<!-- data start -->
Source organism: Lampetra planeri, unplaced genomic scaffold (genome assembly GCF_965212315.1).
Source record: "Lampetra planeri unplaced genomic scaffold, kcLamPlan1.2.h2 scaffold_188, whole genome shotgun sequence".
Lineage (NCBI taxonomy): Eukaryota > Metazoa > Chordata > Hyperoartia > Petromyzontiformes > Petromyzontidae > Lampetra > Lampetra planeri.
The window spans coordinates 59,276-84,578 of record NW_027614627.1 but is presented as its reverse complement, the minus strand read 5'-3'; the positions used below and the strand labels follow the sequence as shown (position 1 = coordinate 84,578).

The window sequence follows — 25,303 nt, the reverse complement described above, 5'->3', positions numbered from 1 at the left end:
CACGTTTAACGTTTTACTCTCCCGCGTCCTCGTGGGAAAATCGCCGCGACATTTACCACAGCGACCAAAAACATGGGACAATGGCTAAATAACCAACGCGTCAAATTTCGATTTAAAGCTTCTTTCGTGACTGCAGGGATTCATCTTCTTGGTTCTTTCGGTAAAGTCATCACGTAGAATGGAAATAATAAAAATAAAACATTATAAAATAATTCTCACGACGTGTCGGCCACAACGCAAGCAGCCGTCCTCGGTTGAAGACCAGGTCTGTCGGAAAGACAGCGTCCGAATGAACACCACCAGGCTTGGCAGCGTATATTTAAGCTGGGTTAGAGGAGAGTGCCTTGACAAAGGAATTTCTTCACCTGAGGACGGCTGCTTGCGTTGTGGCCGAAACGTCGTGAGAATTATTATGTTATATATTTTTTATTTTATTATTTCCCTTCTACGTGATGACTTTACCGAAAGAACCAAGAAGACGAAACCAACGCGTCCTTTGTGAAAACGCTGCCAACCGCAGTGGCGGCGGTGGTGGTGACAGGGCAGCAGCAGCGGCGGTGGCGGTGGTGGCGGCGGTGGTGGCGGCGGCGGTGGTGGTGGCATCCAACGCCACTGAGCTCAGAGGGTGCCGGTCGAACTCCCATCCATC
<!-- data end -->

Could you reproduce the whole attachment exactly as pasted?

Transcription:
Source organism: Lampetra planeri, unplaced genomic scaffold (genome assembly GCF_965212315.1).
Source record: "Lampetra planeri unplaced genomic scaffold, kcLamPlan1.2.h2 scaffold_188, whole genome shotgun sequence".
Lineage (NCBI taxonomy): Eukaryota > Metazoa > Chordata > Hyperoartia > Petromyzontiformes > Petromyzontidae > Lampetra > Lampetra planeri.
The window spans coordinates 59,276-84,578 of record NW_027614627.1 but is presented as its reverse complement, the minus strand read 5'-3'; the positions used below and the strand labels follow the sequence as shown (position 1 = coordinate 84,578).

The window sequence follows — 25,303 nt, the reverse complement described above, 5'->3', positions numbered from 1 at the left end:
CACGTTTAACGTTTTACTCTCCCGCGTCCTCGTGGGAAAATCGCCGCGACATTTACCACAGCGACCAAAAACATGGGACAATGGCTAAATAACCAACGCGTCAAATTTCGATTTAAAGCTTCTTTCGTGACTGCAGGGATTCATCTTCTTGGTTCTTTCGGTAAAGTCATCACGTAGAATGGAAATAATAAAAATAAAACATTATAAAATAATTCTCACGACGTGTCGGCCACAACGCAAGCAGCCGTCCTCGGTTGAAGACCAGGTCTGTCGGAAAGACAGCGTCCGAATGAACACCACCAGGCTTGGCAGCGTATATTTAAGCTGGGTTAGAGGAGAGTGCCTTGACAAAGGAATTTCTTCACCTGAGGACGGCTGCTTGCGTTGTGGCCGAAACGTCGTGAGAATTATTATGTTATATATTTTTTATTTTATTATTTCCCTTCTACGTGATGACTTTACCGAAAGAACCAAGAAGACGAAACCAACGCGTCCTTTGTGAAAACGCTGCCAACCGCAGTGGCGGCGGTGGTGGTGACAGGGCAGCAGCAGCGGCGGTGGCGGTGGTGGCGGCGGTGGTGGCGGCGGCGGTGGTGGTGGCATCCAACGCCACTGAGCTCAGAGGGTGCCGGTCGAACTCCCATCCATC